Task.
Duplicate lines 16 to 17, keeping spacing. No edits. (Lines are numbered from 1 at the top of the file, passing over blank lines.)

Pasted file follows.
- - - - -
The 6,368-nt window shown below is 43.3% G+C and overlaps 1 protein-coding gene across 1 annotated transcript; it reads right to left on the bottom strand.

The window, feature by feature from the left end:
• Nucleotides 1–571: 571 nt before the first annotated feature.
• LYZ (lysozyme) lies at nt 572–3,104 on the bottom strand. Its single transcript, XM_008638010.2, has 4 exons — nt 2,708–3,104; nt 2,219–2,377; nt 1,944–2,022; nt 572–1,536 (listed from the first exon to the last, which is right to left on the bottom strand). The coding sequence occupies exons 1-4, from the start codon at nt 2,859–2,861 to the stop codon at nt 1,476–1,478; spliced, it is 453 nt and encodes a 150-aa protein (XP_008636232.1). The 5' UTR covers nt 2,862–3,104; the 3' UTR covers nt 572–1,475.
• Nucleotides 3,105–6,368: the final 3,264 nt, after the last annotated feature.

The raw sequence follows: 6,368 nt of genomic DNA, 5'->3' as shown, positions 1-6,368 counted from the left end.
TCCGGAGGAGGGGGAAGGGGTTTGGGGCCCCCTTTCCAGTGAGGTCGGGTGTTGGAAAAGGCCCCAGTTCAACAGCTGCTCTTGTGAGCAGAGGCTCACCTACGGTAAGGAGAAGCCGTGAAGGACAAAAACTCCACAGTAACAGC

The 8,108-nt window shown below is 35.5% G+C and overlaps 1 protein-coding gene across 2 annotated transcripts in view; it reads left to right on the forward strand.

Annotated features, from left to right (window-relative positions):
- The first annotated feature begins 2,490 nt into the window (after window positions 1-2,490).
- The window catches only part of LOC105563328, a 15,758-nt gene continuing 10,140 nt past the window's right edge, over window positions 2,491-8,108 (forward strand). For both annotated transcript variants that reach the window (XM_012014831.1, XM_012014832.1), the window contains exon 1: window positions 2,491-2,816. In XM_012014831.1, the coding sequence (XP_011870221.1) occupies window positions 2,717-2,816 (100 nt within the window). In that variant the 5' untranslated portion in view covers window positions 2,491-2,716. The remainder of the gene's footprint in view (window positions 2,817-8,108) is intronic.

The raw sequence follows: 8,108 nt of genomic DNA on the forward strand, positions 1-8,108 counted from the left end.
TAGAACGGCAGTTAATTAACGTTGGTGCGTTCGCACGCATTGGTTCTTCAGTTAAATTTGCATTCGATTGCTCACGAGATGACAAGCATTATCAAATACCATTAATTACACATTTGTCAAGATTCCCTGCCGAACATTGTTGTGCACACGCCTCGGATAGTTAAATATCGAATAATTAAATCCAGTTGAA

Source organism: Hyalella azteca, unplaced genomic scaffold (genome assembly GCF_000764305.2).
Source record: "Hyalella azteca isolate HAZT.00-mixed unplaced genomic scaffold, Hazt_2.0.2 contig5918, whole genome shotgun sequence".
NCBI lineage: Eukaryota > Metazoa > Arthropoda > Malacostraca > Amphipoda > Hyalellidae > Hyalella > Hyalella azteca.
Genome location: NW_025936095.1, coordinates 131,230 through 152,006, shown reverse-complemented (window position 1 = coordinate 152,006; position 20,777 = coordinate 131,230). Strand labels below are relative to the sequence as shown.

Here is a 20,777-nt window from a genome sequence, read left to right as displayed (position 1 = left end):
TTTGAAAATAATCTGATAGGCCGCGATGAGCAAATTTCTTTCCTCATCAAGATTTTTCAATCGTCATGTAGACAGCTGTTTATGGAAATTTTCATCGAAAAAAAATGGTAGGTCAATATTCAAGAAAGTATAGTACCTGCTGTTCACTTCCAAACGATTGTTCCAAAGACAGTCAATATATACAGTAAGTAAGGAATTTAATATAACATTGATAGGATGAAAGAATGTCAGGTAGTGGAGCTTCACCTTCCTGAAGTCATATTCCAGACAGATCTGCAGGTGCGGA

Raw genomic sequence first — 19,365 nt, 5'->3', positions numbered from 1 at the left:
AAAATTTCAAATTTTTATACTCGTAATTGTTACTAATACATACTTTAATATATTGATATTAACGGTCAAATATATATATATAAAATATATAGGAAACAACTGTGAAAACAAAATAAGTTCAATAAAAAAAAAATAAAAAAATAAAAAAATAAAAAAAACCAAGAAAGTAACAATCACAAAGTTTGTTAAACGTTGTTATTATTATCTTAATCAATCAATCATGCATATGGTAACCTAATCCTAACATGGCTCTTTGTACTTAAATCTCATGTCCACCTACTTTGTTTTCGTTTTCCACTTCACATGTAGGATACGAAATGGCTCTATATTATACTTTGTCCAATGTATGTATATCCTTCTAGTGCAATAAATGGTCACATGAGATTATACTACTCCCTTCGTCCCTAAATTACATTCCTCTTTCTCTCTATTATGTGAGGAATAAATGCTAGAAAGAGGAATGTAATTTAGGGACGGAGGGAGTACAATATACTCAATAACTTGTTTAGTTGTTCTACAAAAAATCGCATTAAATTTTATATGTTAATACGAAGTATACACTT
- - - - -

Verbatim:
NCBI lineage: Eukaryota > Metazoa > Arthropoda > Malacostraca > Amphipoda > Hyalellidae > Hyalella > Hyalella azteca.
Genome location: NW_025936095.1, coordinates 131,230 through 152,006, shown reverse-complemented (window position 1 = coordinate 152,006; position 20,777 = coordinate 131,230). Strand labels below are relative to the sequence as shown.